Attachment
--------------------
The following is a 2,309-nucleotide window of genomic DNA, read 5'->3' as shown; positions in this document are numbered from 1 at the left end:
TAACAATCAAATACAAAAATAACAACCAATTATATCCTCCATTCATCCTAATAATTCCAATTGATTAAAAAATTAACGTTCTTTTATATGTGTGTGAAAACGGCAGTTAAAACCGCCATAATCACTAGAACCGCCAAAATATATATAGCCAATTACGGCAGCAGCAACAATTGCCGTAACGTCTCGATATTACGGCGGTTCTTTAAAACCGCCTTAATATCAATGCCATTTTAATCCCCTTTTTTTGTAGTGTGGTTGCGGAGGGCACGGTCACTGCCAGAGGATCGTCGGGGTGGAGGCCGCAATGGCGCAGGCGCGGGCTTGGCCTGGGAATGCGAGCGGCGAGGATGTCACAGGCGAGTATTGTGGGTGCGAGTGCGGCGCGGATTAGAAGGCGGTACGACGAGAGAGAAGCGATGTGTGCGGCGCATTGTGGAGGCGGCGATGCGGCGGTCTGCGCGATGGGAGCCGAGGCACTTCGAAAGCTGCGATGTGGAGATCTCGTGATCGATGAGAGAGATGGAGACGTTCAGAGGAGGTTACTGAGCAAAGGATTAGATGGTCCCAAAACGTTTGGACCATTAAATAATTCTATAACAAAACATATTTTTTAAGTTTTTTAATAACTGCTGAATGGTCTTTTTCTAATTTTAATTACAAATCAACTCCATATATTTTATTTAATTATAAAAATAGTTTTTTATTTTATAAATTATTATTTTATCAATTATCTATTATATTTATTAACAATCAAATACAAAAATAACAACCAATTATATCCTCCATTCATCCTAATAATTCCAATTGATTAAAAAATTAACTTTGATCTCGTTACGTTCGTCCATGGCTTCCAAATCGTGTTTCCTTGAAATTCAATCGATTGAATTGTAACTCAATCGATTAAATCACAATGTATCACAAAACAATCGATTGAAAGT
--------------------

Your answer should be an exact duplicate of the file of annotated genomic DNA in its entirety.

The following is a 2,309-nucleotide window of genomic DNA, read 5'->3' as shown; positions in this document are numbered from 1 at the left end:
TAACAATCAAATACAAAAATAACAACCAATTATATCCTCCATTCATCCTAATAATTCCAATTGATTAAAAAATTAACGTTCTTTTATATGTGTGTGAAAACGGCAGTTAAAACCGCCATAATCACTAGAACCGCCAAAATATATATAGCCAATTACGGCAGCAGCAACAATTGCCGTAACGTCTCGATATTACGGCGGTTCTTTAAAACCGCCTTAATATCAATGCCATTTTAATCCCCTTTTTTTGTAGTGTGGTTGCGGAGGGCACGGTCACTGCCAGAGGATCGTCGGGGTGGAGGCCGCAATGGCGCAGGCGCGGGCTTGGCCTGGGAATGCGAGCGGCGAGGATGTCACAGGCGAGTATTGTGGGTGCGAGTGCGGCGCGGATTAGAAGGCGGTACGACGAGAGAGAAGCGATGTGTGCGGCGCATTGTGGAGGCGGCGATGCGGCGGTCTGCGCGATGGGAGCCGAGGCACTTCGAAAGCTGCGATGTGGAGATCTCGTGATCGATGAGAGAGATGGAGACGTTCAGAGGAGGTTACTGAGCAAAGGATTAGATGGTCCCAAAACGTTTGGACCATTAAATAATTCTATAACAAAACATATTTTTTAAGTTTTTTAATAACTGCTGAATGGTCTTTTTCTAATTTTAATTACAAATCAACTCCATATATTTTATTTAATTATAAAAATAGTTTTTTATTTTATAAATTATTATTTTATCAATTATCTATTATATTTATTAACAATCAAATACAAAAATAACAACCAATTATATCCTCCATTCATCCTAATAATTCCAATTGATTAAAAAATTAACTTTGATCTCGTTACGTTCGTCCATGGCTTCCAAATCGTGTTTCCTTGAAATTCAATCGATTGAATTGTAACTCAATCGATTAAATCACAATGTATCACAAAACAATCGATTGAAAGT